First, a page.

Why Time Is the Real Barrier to Marketing Technology Adoption and What To Do About It


Share on LinkedIn

I split my time this week between two conferences, Sailthru LIFT and Marketing Profs B2B Forum.  Both were well attended, well produced, and well worth while.  My personal highlights were:

– Sailthru introducing its next round of predictive modeling and personalization features and working to help users adopt them. As you probably don’t know, Sailthru automatically creates several scores on each customer record for things such as likelihood to purchase in the next week and likelihood to opt out of email. The company is making those available to guide list selection and content personalization for both email and Web pages.  One big focus at the conference was getting more clients to use them.

– Yours Truly presenting to the Sailthru attendees about building better data.  The thrust was that marketers know they need better data but still don’t give it priority. I tried to get them so excited with use cases – a.k.a. “business porn” – that they’d decide it was more important than other projects. If they wanted it badly enough, the theory went, they’d find the time and budget for the necessary technology and training. I probably shouldn’t admit this, but I was so determined to keep their attention that I resorted to a bar chart built entirely of kittens.  To download the deck, kittens and all, click here.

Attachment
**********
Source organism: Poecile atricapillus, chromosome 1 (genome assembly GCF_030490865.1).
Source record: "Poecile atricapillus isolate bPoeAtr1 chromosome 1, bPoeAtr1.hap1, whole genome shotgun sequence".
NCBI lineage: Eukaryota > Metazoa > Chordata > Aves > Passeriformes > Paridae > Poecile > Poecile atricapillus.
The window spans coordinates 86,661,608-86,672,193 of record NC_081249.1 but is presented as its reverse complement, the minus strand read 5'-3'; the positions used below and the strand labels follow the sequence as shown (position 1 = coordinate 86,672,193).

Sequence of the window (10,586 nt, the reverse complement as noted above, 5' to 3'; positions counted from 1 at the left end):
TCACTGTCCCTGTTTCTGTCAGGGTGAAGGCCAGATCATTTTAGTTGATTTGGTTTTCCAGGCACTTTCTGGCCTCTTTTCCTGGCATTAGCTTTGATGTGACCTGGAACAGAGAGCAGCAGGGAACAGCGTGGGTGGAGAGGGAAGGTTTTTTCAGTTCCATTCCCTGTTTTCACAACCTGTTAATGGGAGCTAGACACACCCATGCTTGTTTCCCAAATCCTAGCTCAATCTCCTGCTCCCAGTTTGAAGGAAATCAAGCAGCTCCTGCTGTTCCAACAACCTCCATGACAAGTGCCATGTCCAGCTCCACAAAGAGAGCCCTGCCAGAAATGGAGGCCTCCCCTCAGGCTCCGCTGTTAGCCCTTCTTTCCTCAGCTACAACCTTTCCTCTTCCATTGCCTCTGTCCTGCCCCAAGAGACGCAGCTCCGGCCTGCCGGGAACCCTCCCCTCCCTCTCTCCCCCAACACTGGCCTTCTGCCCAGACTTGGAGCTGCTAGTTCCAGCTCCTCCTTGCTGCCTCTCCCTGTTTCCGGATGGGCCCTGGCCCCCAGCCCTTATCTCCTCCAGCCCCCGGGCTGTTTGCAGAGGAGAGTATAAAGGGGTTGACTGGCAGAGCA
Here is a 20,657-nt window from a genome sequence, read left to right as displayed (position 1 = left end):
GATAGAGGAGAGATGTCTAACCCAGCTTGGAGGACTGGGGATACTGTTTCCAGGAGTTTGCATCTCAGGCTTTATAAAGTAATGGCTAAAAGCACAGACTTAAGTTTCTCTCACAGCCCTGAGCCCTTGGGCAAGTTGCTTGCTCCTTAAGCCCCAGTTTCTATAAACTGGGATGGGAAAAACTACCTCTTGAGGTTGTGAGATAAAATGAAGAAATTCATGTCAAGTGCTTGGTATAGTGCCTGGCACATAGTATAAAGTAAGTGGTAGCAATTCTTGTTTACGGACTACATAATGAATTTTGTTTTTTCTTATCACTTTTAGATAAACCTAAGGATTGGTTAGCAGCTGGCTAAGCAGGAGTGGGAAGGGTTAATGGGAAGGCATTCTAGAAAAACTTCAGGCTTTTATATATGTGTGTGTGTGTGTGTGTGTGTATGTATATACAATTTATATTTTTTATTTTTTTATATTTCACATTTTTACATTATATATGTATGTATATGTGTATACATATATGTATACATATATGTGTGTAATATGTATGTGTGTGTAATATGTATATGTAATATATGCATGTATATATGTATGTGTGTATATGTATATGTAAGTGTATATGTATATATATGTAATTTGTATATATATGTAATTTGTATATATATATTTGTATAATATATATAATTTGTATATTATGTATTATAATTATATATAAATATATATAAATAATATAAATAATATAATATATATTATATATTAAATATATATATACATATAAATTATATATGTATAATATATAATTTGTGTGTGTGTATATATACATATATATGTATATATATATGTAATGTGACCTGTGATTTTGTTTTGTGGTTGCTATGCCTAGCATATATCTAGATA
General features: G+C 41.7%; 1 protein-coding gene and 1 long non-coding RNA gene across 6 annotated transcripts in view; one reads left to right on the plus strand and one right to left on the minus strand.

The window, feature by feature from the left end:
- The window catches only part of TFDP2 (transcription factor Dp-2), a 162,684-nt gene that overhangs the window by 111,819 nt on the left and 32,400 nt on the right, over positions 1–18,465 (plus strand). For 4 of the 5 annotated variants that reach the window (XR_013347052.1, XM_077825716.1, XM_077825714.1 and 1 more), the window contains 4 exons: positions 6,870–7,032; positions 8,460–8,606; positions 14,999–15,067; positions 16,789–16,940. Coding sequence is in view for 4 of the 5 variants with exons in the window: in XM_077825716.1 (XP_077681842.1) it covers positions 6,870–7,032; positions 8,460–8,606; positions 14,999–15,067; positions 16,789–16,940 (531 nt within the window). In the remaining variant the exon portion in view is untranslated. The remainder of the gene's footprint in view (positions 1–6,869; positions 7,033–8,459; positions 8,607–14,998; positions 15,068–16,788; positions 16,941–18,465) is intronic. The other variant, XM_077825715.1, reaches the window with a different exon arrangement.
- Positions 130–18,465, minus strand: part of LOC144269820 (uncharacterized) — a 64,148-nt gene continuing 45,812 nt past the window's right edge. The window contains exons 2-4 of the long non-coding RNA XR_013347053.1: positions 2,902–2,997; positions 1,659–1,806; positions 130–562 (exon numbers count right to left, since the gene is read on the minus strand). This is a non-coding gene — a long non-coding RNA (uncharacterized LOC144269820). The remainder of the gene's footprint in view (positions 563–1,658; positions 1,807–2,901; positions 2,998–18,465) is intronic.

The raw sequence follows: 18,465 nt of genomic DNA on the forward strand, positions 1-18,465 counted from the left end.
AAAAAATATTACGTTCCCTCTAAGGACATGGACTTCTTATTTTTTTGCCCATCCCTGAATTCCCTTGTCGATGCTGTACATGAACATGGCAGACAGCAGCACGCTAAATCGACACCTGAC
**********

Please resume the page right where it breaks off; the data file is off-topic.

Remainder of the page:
– Various experts at Marketing Profs talking (mostly over drinks) about the growth of Account Based Marketing. The consensus was that ABM is still in the early stages where people don’t agree on what’s included or how to evaluate results. Specific questions included whether ABM should deliver actual prospect names (at the risk of being measured solely on cost per lead); what measurements really do make sense (and whether marketers will pay for measurement separately from the ABM system); and how to extend ABM beyond display ad targeting. Or at least I think that’s what we discussed; the room was loud and drinks were free.